A Taste of Home: Moong Ki Dhal
By Laremy Lee
Despite speaking disparate tongues, food bridges different generations and brings this family together.
“Where did she put it?” my grandmother asked in Sindhi, as she rummaged through the freezer.
“Put what?” I asked my grandmother in English, watching her with curious eyes.
“Methi, methi,” she replied.
“Methi?” I asked, perplexed. “What’s methi?”
While I’ve heard of this spice, I couldn’t cross-reference its name in Sindhi with its English name, and hence, picture how it looked like.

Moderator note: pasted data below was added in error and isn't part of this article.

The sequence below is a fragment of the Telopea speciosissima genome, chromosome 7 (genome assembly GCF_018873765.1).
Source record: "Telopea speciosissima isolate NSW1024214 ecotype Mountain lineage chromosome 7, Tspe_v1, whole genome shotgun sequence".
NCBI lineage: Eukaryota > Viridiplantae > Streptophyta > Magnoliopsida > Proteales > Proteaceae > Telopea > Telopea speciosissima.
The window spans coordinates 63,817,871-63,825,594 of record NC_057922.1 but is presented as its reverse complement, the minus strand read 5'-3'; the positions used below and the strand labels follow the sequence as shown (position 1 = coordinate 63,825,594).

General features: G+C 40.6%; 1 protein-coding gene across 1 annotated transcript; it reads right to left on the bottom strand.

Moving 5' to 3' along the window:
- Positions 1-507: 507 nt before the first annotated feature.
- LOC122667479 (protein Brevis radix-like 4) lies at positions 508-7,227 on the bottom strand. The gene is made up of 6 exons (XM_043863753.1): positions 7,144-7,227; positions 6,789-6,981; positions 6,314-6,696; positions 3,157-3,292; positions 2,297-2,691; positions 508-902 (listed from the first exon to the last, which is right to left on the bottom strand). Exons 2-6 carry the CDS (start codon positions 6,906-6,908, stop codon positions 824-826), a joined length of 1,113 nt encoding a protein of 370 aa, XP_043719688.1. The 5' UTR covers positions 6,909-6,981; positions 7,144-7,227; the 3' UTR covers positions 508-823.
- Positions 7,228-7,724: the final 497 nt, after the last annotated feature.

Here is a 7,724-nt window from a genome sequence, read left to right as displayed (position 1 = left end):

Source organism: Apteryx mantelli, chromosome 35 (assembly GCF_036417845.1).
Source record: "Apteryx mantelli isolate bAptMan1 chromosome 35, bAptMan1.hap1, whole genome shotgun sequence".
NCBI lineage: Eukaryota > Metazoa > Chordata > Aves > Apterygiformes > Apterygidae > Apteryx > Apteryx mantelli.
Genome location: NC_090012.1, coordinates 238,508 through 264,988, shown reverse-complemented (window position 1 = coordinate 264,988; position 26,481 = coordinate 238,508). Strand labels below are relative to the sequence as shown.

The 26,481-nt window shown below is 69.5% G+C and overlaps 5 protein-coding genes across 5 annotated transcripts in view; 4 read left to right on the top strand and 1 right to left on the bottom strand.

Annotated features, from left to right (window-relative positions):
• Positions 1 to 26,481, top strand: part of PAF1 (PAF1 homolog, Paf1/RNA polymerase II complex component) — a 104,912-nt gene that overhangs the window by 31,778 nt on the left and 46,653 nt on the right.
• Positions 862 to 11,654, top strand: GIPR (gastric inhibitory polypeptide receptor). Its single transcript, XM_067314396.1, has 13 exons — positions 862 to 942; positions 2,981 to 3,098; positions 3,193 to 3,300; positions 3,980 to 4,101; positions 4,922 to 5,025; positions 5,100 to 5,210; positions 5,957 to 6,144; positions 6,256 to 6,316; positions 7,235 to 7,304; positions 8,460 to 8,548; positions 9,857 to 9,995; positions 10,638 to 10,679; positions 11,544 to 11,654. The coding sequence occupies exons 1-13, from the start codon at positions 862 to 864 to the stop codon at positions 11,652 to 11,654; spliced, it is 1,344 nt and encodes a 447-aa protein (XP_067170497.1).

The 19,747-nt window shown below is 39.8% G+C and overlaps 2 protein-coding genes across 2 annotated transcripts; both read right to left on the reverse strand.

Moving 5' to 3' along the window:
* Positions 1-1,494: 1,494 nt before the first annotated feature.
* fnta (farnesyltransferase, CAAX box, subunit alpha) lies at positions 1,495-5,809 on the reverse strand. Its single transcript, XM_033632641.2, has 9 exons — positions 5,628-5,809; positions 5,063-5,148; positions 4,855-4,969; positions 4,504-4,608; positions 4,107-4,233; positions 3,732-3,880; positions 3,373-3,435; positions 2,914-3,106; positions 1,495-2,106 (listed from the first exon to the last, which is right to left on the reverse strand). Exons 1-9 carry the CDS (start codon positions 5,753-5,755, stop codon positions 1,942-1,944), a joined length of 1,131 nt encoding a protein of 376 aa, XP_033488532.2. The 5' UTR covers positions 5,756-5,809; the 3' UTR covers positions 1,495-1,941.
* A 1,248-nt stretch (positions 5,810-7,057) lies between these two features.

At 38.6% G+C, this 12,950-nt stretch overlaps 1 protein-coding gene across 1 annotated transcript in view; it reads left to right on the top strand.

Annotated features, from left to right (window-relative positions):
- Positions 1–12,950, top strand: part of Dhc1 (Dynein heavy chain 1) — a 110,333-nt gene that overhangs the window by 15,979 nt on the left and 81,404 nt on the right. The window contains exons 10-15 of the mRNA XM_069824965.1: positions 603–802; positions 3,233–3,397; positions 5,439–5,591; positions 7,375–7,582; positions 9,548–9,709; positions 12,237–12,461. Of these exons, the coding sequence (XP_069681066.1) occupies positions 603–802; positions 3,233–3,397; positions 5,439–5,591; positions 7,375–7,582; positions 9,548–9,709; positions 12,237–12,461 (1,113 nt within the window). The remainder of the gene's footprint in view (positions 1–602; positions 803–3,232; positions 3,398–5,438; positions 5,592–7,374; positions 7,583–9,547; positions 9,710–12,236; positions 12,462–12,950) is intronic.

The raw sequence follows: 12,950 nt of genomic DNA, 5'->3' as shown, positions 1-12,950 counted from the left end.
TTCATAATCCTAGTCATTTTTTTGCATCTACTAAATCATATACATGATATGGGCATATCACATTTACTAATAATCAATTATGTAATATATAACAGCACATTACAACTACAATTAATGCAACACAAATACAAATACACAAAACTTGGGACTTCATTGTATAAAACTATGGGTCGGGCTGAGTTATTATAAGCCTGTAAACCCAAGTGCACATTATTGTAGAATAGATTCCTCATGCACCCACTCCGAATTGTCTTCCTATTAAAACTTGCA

“Biji, biji,” she said, using the Malay term for seeds as she continued rummaging through the freezer.
Methi? Seeds? I thought to myself, puzzled, wondering how I could avert this potential crisis in the kitchen.
Alas, too late. My grandmother sighed dramatically before announcing to no one in particular, her voice slightly muffled by the still-open freezer door: “I don’t know where Shanta put.”
Turning to Google for explanation, I soon found my answer…